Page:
Woman listening to ear buds in danger of hearing loss.

Have you ever forgotten your Earbuds in your pocket and they ended up going through the laundry or maybe lost them altogether? All of a sudden, your morning jog is a million times more boring. Your commute or train ride is dreary and dull. And your virtual meetings are suffering from bad audio quality.

The old saying “you don’t know what you’ve got until it’s gone” applies here.

So you’re so happy when you finally get a working set of earbuds. The world is instantly vibrant again, full of music, podcasts, and crystal clear audio. Earbuds are all over the place these days, and people use them for so much more than just listening to their favorite songs (though, of course, they do that too).

But, unfortunately, earbuds can present some considerable risks to your hearing because so many people use them for so many listening tasks. Your hearing may be at risk if you’re using earbuds a lot every day.

Why earbuds are unique

It used to be that if you wanted high-quality sound from a pair of headphones, you’d have to adopt a heavy, cumbersome set of over-the-ear cans (yes, “cans” is slang for headphones). All that has now changed. Contemporary earbuds can provide fantastic sound in a tiny space. They were made popular by smartphone manufacturers, who included a shiny new pair of earbuds with pretty much every smartphone sold throughout the 2010s (At present, you don’t find that as much).

In part because these sophisticated earbuds (with microphones, even) were so easily accessible, they began showing up all over the place. Whether you’re out and about, or hanging out at home, earbuds are one of the leading ways you’re taking calls, streaming your favorite show, or listening to tunes.

Earbuds are useful in quite a few contexts because of their reliability, portability, and convenience. Because of this, many consumers use them virtually all the time. That’s where things get a little challenging.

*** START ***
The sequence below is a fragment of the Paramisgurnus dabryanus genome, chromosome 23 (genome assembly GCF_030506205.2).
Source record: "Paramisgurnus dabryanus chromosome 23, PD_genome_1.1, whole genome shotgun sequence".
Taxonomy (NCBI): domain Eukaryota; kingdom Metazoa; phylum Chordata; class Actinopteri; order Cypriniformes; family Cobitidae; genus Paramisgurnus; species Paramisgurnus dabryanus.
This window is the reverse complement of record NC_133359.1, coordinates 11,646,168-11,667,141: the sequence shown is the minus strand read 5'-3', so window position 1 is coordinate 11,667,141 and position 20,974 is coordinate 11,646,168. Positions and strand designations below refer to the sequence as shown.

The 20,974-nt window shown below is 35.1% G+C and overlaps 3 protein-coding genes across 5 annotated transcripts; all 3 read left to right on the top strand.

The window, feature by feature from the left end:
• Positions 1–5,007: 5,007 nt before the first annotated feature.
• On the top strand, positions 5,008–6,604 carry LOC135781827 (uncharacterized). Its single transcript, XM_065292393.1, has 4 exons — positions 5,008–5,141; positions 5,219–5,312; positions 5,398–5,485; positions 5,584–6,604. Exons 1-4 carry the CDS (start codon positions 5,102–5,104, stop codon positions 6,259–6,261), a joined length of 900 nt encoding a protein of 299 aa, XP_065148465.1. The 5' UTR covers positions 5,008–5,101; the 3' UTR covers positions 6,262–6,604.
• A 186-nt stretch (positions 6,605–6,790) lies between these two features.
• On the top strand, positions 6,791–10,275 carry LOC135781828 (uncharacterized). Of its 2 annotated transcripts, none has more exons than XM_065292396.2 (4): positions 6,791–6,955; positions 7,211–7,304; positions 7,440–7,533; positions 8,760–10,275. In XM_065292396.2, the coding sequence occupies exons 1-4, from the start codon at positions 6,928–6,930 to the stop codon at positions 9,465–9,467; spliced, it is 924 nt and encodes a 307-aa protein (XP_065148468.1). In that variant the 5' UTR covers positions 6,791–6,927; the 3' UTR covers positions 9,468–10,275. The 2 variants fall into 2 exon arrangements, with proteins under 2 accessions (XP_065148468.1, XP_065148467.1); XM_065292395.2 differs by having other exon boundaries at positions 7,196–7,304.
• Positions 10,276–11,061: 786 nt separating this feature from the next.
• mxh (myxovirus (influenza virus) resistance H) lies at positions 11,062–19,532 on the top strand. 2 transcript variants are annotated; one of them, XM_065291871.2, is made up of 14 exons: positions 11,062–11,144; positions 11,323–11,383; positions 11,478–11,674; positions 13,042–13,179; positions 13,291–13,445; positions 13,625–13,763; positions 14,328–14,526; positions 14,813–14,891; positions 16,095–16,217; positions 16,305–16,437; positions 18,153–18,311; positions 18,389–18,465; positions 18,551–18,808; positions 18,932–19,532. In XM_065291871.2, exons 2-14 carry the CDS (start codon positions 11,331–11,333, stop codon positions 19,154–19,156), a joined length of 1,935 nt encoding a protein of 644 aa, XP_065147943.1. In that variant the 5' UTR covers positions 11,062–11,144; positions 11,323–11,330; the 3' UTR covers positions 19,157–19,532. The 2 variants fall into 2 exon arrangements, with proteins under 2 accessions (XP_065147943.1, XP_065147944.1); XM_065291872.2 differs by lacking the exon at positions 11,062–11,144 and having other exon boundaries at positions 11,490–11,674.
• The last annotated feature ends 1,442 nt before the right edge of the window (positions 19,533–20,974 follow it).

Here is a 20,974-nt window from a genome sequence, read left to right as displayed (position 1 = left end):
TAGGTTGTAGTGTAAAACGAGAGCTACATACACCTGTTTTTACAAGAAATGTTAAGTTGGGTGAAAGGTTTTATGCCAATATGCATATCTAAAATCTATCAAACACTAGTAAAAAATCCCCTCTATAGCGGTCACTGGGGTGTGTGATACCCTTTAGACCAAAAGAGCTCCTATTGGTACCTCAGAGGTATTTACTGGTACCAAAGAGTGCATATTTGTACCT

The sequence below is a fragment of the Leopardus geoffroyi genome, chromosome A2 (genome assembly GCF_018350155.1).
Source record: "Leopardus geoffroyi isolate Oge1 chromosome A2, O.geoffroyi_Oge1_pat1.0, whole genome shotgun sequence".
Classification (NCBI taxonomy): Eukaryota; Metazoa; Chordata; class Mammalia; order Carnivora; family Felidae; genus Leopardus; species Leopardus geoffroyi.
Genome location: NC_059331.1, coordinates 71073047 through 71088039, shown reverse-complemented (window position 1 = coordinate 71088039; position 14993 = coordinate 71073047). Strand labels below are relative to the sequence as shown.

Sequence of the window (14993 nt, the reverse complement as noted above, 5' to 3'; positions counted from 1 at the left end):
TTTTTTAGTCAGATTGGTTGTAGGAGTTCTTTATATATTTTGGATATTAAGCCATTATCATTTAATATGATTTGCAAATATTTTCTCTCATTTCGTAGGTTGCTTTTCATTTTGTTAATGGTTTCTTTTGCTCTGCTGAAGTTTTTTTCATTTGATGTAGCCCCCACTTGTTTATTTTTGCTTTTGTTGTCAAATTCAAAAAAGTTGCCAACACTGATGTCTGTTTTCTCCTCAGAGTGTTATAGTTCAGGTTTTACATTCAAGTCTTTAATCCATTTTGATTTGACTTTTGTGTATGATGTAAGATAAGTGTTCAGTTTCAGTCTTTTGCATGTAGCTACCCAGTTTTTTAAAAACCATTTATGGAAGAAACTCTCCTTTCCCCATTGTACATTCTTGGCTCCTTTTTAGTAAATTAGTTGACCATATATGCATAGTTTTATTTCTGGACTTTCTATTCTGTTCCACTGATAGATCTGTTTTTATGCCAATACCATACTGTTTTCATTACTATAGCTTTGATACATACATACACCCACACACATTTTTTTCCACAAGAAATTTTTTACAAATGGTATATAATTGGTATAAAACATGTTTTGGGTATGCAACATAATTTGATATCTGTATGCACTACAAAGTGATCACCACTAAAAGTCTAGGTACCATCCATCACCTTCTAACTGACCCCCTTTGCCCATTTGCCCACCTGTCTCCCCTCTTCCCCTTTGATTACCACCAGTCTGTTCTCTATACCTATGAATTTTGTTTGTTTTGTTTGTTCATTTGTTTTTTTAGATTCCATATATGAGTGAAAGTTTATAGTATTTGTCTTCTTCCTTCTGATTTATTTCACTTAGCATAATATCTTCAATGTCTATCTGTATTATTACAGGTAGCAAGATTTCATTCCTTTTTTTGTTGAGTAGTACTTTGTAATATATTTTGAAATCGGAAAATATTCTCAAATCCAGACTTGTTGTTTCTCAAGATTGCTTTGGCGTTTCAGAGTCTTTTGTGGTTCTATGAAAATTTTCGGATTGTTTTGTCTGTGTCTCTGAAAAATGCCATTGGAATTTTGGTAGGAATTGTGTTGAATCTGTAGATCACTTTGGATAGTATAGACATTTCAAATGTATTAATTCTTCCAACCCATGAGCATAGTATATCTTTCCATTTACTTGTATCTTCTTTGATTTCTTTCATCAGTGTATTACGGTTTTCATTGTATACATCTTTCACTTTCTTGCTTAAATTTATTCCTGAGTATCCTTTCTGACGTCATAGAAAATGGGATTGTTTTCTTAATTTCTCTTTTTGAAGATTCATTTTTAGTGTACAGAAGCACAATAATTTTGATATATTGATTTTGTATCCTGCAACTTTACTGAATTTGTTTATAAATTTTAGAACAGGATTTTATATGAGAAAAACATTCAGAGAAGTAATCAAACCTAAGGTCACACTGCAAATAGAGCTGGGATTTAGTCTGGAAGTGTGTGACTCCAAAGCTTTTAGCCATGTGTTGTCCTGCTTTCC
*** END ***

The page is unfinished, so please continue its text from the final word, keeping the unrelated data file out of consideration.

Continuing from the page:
Vibrations are what it’s all about

This is the thing: Music, podcasts, voice calls, they’re all essentially the same thing. They’re simply waves of vibrating air molecules. Your brain will then classify the vibrations into categories like “voice” or “music”.

Your inner ear is the mediator for this process. There are tiny hairs along your ear that oscillate when exposed to sound. These vibrations are minute, they’re tiny. These vibrations are distinguished by your inner ear. At that point, there’s a nerve in your ear that translates those vibrations into electrical impulses, and that’s what lets your brain figure it all out.

This is significant because it’s not music or drums that cause hearing damage, it’s volume. Which means the risk is equivalent whether you’re listening to Death Metal or an NPR program.

The risks of earbud use

The risk of hearing damage is widespread because of the popularity of earbuds. According to one study, over 1 billion young individuals are at risk of developing hearing loss across the globe.

On an individual level, when you utilize earbuds at high volume, you raise your danger of:

  • Developing deafness caused by sensorineural hearing loss.
  • Repeated subjection increasing the development of sensorineural hearing loss.
  • Not being capable of communicating with your friends and family without wearing a hearing aid.
  • Hearing loss contributing to cognitive decline and social isolation.

There’s some evidence to suggest that using earbuds might present greater risks than using regular headphones. The reason may be that earbuds direct sound right to the most sensitive parts of the ear. Some audiologists believe this while others still aren’t sure.

Besides, what’s more relevant is the volume, and any set of headphones is capable of delivering dangerous levels of sound.

Duration is also a concern besides volume

Maybe you think there’s a simple solution: I’ll just lower the volume on my earbuds as I binge my new favorite show for 24 episodes in a row. Naturally, this would be a smart plan. But there’s more to it than that.

The reason is that it’s not just the volume that’s the issue, it’s the duration. Think about it like this: listening at top volume for five minutes will damage your ears. But listening at medium volume for five hours might also harm your ears.